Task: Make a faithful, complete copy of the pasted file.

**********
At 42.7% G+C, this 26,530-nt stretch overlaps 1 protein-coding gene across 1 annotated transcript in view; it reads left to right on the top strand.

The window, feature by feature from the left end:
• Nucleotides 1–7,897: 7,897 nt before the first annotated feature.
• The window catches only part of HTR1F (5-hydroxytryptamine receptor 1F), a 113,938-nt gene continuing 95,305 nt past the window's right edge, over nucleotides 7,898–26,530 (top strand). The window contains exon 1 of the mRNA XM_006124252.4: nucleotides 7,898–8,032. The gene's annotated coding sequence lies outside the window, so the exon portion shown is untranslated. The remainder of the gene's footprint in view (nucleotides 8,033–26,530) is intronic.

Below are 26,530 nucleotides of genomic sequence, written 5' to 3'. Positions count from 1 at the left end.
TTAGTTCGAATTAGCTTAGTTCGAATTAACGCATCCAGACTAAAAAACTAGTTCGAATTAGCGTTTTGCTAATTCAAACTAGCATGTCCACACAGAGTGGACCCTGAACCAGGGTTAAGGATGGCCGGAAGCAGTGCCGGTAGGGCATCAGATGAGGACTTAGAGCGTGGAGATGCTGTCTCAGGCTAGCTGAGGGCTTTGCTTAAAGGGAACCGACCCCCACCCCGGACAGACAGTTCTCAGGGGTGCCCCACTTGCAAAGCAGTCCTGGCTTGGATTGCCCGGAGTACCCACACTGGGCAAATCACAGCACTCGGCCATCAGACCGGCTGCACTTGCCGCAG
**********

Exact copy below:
At 42.7% G+C, this 26,530-nt stretch overlaps 1 protein-coding gene across 1 annotated transcript in view; it reads left to right on the top strand.

The window, feature by feature from the left end:
• Nucleotides 1–7,897: 7,897 nt before the first annotated feature.
• The window catches only part of HTR1F (5-hydroxytryptamine receptor 1F), a 113,938-nt gene continuing 95,305 nt past the window's right edge, over nucleotides 7,898–26,530 (top strand). The window contains exon 1 of the mRNA XM_006124252.4: nucleotides 7,898–8,032. The gene's annotated coding sequence lies outside the window, so the exon portion shown is untranslated. The remainder of the gene's footprint in view (nucleotides 8,033–26,530) is intronic.

Below are 26,530 nucleotides of genomic sequence, written 5' to 3'. Positions count from 1 at the left end.
TTAGTTCGAATTAGCTTAGTTCGAATTAACGCATCCAGACTAAAAAACTAGTTCGAATTAGCGTTTTGCTAATTCAAACTAGCATGTCCACACAGAGTGGACCCTGAACCAGGGTTAAGGATGGCCGGAAGCAGTGCCGGTAGGGCATCAGATGAGGACTTAGAGCGTGGAGATGCTGTCTCAGGCTAGCTGAGGGCTTTGCTTAAAGGGAACCGACCCCCACCCCGGACAGACAGTTCTCAGGGGTGCCCCACTTGCAAAGCAGTCCTGGCTTGGATTGCCCGGAGTACCCACACTGGGCAAATCACAGCACTCGGCCATCAGACCGGCTGCACTTGCCGCAG